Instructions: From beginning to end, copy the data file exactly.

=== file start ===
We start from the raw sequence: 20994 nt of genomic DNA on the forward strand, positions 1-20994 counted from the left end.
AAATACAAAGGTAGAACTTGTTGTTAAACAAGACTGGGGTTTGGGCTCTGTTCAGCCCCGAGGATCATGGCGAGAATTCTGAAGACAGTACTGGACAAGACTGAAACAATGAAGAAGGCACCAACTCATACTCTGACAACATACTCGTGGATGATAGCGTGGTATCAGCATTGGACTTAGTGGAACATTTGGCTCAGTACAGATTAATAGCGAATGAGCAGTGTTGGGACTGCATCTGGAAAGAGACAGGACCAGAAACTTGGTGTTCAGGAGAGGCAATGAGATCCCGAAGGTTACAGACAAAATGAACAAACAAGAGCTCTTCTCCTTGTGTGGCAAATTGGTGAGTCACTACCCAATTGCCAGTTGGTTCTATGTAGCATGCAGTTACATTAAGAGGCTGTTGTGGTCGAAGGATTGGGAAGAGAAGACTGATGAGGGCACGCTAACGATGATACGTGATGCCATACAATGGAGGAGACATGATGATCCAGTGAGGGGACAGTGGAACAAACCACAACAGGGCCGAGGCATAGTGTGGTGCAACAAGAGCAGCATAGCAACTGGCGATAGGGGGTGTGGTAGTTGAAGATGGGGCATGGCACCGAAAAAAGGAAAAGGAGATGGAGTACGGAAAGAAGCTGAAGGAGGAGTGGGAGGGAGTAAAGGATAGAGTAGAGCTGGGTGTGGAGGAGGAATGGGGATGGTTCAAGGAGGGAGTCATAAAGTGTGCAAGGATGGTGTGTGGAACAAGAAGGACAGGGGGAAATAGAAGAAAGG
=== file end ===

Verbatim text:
We start from the raw sequence: 20994 nt of genomic DNA on the forward strand, positions 1-20994 counted from the left end.
AAATACAAAGGTAGAACTTGTTGTTAAACAAGACTGGGGTTTGGGCTCTGTTCAGCCCCGAGGATCATGGCGAGAATTCTGAAGACAGTACTGGACAAGACTGAAACAATGAAGAAGGCACCAACTCATACTCTGACAACATACTCGTGGATGATAGCGTGGTATCAGCATTGGACTTAGTGGAACATTTGGCTCAGTACAGATTAATAGCGAATGAGCAGTGTTGGGACTGCATCTGGAAAGAGACAGGACCAGAAACTTGGTGTTCAGGAGAGGCAATGAGATCCCGAAGGTTACAGACAAAATGAACAAACAAGAGCTCTTCTCCTTGTGTGGCAAATTGGTGAGTCACTACCCAATTGCCAGTTGGTTCTATGTAGCATGCAGTTACATTAAGAGGCTGTTGTGGTCGAAGGATTGGGAAGAGAAGACTGATGAGGGCACGCTAACGATGATACGTGATGCCATACAATGGAGGAGACATGATGATCCAGTGAGGGGACAGTGGAACAAACCACAACAGGGCCGAGGCATAGTGTGGTGCAACAAGAGCAGCATAGCAACTGGCGATAGGGGGTGTGGTAGTTGAAGATGGGGCATGGCACCGAAAAAAGGAAAAGGAGATGGAGTACGGAAAGAAGCTGAAGGAGGAGTGGGAGGGAGTAAAGGATAGAGTAGAGCTGGGTGTGGAGGAGGAATGGGGATGGTTCAAGGAGGGAGTCATAAAGTGTGCAAGGATGGTGTGTGGAACAAGAAGGACAGGGGGAAATAGAAGAAAGG